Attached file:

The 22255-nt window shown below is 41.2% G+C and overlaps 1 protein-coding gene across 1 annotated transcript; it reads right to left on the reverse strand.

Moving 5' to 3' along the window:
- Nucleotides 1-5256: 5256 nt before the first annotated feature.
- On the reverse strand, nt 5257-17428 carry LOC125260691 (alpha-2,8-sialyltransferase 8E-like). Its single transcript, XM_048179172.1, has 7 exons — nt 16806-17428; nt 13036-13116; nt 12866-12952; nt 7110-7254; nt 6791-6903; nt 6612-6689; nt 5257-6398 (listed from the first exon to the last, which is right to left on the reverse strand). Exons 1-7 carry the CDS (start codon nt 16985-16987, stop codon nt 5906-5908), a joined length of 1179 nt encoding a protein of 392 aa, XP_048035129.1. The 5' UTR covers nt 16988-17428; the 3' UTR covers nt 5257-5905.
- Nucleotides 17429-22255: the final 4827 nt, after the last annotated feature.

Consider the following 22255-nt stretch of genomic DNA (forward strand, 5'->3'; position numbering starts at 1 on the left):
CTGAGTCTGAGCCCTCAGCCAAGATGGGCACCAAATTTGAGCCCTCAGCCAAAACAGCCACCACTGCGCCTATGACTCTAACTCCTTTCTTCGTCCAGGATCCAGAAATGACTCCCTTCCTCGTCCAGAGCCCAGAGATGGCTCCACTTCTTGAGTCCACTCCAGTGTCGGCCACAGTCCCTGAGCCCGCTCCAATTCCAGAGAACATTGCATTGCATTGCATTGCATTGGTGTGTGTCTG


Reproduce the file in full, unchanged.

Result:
The 22255-nt window shown below is 41.2% G+C and overlaps 1 protein-coding gene across 1 annotated transcript; it reads right to left on the reverse strand.

Moving 5' to 3' along the window:
- Nucleotides 1-5256: 5256 nt before the first annotated feature.
- On the reverse strand, nt 5257-17428 carry LOC125260691 (alpha-2,8-sialyltransferase 8E-like). Its single transcript, XM_048179172.1, has 7 exons — nt 16806-17428; nt 13036-13116; nt 12866-12952; nt 7110-7254; nt 6791-6903; nt 6612-6689; nt 5257-6398 (listed from the first exon to the last, which is right to left on the reverse strand). Exons 1-7 carry the CDS (start codon nt 16985-16987, stop codon nt 5906-5908), a joined length of 1179 nt encoding a protein of 392 aa, XP_048035129.1. The 5' UTR covers nt 16988-17428; the 3' UTR covers nt 5257-5905.
- Nucleotides 17429-22255: the final 4827 nt, after the last annotated feature.

Consider the following 22255-nt stretch of genomic DNA (forward strand, 5'->3'; position numbering starts at 1 on the left):
CTGAGTCTGAGCCCTCAGCCAAGATGGGCACCAAATTTGAGCCCTCAGCCAAAACAGCCACCACTGCGCCTATGACTCTAACTCCTTTCTTCGTCCAGGATCCAGAAATGACTCCCTTCCTCGTCCAGAGCCCAGAGATGGCTCCACTTCTTGAGTCCACTCCAGTGTCGGCCACAGTCCCTGAGCCCGCTCCAATTCCAGAGAACATTGCATTGCATTGCATTGCATTGGTGTGTGTCTG